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J Cereb Blood Flow Metab. 2019 Nov;39(11):2286-2294. doi: 10.1177/0271678X18795365. Epub 2018 Aug 17.

Reduction of spike generation frequency by cooling in brain slices from rats and from patients with epilepsy.

Author information

1
Department of Neurosurgery, Yamaguchi University Graduate School of Medicine, Yamaguchi, Japan.
2
Epilepsy Center, Yamaguchi University Hospital, Yamaguchi, Japan.
3
Department of Physiology, Yamaguchi University Graduate School of Medicine, Yamaguchi, Japan.

Abstract

This study aimed to understand the mechanism by which brain cooling terminates epileptic discharge. Cortical slices were prepared from rat brains (n = 19) and samples from patients with intractable epilepsy that had undergone temporal lobectomy (n = 7). We performed whole cell current clamp recordings at approximately physiological brain temperature (35℃) and at cooler temperatures (25℃ and 15℃). The firing threshold in human neurons was lower at 25℃ (-32.6 mV) than at 35℃ (-27.0 mV). The resting potential and spike frequency were similar at 25℃ and 35℃. Cooling from 25℃ to 15℃ did not change the firing threshold, but the resting potential increased from -65.5 to -54.0 mV and the waveform broadened from 1.85 to 6.55 ms, due to delayed repolarization. These changes enhanced the initial spike appearance and reduced spike frequency; moreover, spike frequency was insensitive to increased levels of current injections. Similar results were obtained in rat brain studies. We concluded that the reduction in spike frequency at 15℃, due to delayed repolarization, might be a key mechanism by which brain cooling terminates epileptic discharge. On the other hand, spike frequency was not influenced by the reduced firing threshold or the elevated resting potential caused by cooling.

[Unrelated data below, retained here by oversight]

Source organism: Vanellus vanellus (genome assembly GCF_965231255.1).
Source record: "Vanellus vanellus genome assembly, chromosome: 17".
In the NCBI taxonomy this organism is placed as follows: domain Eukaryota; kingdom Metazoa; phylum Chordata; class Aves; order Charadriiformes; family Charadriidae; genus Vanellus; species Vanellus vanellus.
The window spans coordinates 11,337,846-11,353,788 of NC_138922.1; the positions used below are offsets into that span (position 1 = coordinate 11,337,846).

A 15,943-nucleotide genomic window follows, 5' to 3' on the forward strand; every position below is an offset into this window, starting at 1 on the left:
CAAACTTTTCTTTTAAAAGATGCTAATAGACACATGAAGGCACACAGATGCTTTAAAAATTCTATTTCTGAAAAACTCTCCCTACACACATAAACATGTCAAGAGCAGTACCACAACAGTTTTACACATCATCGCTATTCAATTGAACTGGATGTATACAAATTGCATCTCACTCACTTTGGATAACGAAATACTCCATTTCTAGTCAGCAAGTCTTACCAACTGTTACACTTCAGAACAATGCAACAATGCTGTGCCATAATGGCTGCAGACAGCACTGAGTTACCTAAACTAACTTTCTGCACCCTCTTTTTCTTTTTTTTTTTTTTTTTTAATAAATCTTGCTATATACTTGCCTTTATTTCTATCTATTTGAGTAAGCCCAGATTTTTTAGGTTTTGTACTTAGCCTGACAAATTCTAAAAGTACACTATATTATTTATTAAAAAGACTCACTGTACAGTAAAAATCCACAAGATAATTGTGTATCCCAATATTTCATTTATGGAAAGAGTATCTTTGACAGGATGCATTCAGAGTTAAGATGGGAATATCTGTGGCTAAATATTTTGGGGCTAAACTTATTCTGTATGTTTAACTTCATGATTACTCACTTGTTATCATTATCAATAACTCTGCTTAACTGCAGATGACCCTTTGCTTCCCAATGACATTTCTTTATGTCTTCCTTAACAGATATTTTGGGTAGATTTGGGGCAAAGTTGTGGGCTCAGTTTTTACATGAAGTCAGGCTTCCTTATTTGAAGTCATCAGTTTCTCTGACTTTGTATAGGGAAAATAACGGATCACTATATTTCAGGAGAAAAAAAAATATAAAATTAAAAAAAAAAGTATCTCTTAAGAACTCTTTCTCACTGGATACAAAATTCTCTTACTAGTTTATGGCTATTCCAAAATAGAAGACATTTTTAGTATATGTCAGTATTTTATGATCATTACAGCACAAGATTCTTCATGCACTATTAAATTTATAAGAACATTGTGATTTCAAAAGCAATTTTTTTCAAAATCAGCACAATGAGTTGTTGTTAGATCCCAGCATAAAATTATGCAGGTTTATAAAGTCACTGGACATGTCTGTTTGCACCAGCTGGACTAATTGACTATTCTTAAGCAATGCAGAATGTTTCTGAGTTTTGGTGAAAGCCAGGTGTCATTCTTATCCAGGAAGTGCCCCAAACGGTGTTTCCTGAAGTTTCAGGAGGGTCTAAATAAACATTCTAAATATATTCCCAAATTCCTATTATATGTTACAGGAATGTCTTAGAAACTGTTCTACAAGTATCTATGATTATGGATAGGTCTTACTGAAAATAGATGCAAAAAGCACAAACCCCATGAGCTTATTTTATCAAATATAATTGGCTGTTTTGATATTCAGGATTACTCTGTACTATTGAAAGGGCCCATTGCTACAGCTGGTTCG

KEYWORDS:

Brain temperature; current clamp; depolarization; epilepsy; resting potential

PMID:
30117752
PMCID:
PMC6827110
[Available on 2020-11-01]
DOI:
10.1177/0271678X18795365

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